Social Network Analysis Live Onstage
Lithium Technology scientist will conduct live experiment in social network analysis and collaborative work in Enterprise 2.0 keynote.
As chief scientist at Lithium Technology, Wu leads data analytics for the social community software firm. As part of his Enterprise 2.0 Boston keynote presentation, he will be conducting a live experiment in social network analysis at the same time he explains the concept. The plan is for the audience to take notes and post them as a rapid-fire series of Twitter posts, retweeting the best posts from other audience members as they go. Wu will then use that conversation as the source for an impromptu analysis.
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"I want to show that collectively, as an audience, we can produce a really complete set of notes on what I talk about," Wu said. In addition to identifying the points in his speech that the audience finds most interesting, the analysis should also show something about the connections between the audience members and who some of the most influential members are.
This is not intended as a software demonstration. Although Lithium has its own social media monitoring technology, Wu said he uses many tools in his work and also writes his own software, sometimes in Pig Latin (the scripting language for Pig, a big data analytics tool).
[ See our special report: Enterprise 2.0 Boston 2012. ]
In addition to keynoting, Wu will give a more in-depth presentation as part of a Monday afternoon workshop on social analytics and metrics with Rawn Shah, a business transformation consultant at IBM. Shah will present a general framework for understanding social media analytics, while Wu will present case studies based on the experience of Lithium customers. At last year's Boston event, Wu joined me on a panel discussion on big data and social analytics, and he also joined Shah in a previous edition of the analytics workshop at Enterprise 2.0 Santa Clara.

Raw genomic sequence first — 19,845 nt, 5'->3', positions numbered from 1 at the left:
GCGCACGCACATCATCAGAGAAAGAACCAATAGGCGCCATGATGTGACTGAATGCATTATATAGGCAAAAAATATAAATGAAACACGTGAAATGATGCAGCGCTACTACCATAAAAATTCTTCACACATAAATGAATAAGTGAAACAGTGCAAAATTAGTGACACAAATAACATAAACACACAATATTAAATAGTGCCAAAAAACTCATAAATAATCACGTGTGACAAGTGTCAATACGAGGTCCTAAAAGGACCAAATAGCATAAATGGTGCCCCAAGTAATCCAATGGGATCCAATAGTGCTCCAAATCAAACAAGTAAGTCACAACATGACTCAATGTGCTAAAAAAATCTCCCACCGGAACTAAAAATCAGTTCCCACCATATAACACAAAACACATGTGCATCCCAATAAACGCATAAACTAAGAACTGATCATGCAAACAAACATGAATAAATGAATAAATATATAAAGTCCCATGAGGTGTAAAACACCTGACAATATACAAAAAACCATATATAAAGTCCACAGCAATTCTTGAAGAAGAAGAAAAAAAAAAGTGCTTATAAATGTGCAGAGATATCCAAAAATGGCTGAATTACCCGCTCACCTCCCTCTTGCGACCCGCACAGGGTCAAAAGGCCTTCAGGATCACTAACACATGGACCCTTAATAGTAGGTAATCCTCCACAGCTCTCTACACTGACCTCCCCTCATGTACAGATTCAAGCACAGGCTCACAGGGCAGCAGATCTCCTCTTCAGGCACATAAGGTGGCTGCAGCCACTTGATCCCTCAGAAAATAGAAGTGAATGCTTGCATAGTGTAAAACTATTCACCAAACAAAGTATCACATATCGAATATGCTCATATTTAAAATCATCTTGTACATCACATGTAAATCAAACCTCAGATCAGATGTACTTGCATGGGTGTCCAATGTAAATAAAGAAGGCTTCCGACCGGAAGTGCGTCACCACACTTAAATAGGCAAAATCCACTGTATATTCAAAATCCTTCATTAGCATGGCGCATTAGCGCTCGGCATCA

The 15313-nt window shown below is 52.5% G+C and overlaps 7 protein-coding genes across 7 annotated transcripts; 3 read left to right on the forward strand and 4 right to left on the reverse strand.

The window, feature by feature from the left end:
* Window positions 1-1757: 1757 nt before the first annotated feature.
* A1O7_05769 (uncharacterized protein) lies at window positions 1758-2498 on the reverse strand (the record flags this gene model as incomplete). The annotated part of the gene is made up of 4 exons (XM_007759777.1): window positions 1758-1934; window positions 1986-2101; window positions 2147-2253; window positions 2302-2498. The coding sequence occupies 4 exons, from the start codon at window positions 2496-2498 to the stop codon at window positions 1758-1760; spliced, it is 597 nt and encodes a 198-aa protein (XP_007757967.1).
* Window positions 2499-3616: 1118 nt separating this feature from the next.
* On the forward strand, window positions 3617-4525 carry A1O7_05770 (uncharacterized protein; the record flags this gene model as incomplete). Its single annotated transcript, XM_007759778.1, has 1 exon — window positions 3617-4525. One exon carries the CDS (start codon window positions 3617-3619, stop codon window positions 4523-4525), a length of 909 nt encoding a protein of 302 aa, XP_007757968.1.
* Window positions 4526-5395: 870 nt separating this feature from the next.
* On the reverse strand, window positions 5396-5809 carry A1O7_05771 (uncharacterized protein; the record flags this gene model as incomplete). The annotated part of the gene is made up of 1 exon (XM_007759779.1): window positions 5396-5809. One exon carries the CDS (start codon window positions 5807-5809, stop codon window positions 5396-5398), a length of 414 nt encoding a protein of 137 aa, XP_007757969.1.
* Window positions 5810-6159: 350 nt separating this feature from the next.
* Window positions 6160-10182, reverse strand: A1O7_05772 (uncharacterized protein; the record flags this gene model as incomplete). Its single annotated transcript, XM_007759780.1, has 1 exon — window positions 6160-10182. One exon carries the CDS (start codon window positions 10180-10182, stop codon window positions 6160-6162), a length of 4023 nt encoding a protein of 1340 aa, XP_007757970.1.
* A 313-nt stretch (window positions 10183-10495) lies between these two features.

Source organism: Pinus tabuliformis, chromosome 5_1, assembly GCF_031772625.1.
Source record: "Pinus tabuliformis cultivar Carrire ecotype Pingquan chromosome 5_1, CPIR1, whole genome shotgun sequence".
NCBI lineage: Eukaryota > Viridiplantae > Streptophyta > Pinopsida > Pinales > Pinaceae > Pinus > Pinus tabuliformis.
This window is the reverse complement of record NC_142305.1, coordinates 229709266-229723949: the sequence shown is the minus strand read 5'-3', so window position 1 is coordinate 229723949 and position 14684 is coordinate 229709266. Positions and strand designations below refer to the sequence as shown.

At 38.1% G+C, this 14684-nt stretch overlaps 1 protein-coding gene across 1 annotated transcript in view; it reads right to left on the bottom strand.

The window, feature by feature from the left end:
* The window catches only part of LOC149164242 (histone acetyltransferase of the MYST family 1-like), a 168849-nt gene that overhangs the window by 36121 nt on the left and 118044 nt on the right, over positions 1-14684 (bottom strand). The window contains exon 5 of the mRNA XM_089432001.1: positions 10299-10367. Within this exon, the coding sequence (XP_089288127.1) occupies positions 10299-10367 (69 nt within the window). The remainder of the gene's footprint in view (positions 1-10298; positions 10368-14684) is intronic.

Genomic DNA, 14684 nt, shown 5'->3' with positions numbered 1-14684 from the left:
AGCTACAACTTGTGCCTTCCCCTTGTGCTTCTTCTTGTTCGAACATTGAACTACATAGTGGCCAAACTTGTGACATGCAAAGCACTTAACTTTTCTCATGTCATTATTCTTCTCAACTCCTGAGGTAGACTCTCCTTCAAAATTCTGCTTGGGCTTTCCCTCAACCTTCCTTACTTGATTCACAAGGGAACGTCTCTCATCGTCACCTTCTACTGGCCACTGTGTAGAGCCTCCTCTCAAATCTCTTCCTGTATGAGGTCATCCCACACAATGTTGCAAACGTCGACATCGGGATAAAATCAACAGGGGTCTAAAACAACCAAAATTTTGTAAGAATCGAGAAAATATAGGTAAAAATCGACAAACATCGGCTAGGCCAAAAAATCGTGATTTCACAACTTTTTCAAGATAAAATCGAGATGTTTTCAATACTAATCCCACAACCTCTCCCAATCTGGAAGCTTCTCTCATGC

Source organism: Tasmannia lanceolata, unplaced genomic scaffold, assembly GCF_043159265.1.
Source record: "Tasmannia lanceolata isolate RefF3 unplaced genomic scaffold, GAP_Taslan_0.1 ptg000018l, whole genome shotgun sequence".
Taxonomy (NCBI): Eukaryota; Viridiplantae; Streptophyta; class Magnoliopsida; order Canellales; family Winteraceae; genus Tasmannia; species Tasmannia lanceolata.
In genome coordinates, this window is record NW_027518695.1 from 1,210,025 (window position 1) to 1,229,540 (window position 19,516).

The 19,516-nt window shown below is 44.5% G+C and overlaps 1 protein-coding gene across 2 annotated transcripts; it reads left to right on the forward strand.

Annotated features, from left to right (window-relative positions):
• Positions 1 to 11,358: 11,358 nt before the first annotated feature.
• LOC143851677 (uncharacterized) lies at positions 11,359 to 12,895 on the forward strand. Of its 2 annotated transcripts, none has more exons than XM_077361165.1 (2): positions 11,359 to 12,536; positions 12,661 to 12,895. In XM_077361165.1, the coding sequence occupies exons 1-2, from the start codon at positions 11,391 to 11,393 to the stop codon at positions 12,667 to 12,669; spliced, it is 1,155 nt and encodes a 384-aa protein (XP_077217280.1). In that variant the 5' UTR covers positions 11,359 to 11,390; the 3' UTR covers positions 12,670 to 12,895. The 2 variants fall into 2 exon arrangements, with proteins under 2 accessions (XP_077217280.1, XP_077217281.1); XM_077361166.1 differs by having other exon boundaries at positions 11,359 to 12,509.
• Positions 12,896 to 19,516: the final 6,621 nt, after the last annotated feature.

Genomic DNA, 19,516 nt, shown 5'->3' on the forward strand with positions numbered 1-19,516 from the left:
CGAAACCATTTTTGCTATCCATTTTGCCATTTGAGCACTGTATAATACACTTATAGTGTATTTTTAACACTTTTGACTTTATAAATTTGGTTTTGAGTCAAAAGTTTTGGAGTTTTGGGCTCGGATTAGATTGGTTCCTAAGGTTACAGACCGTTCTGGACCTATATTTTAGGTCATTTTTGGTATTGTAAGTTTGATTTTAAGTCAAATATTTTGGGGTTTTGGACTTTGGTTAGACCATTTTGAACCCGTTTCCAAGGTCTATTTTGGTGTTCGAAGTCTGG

Wu said one of his goals in Boston is to help attendees understand the many dimensions of social media analytics. "If you're analyzing the social network, there are many ways a person can be important. I may look at the most connected person, and I think that's important. But that's a fallacy in the social media world--just because you're popular doesn't mean you're important. I might want to look at other things, like are they a critical gatekeeper. Are they the closest path to all the critical communications in a network?"
By the time Wu's keynote ends, we should know a little more about the answers to those questions in the context of the Enterprise 2.0 audience. As for me, I'm going to practice typing faster to make sure I at least show up somewhere on his radar. Follow David F. Carr on Twitter @davidfcarr. The BrainYard is @thebyard and facebook.com/thebyard
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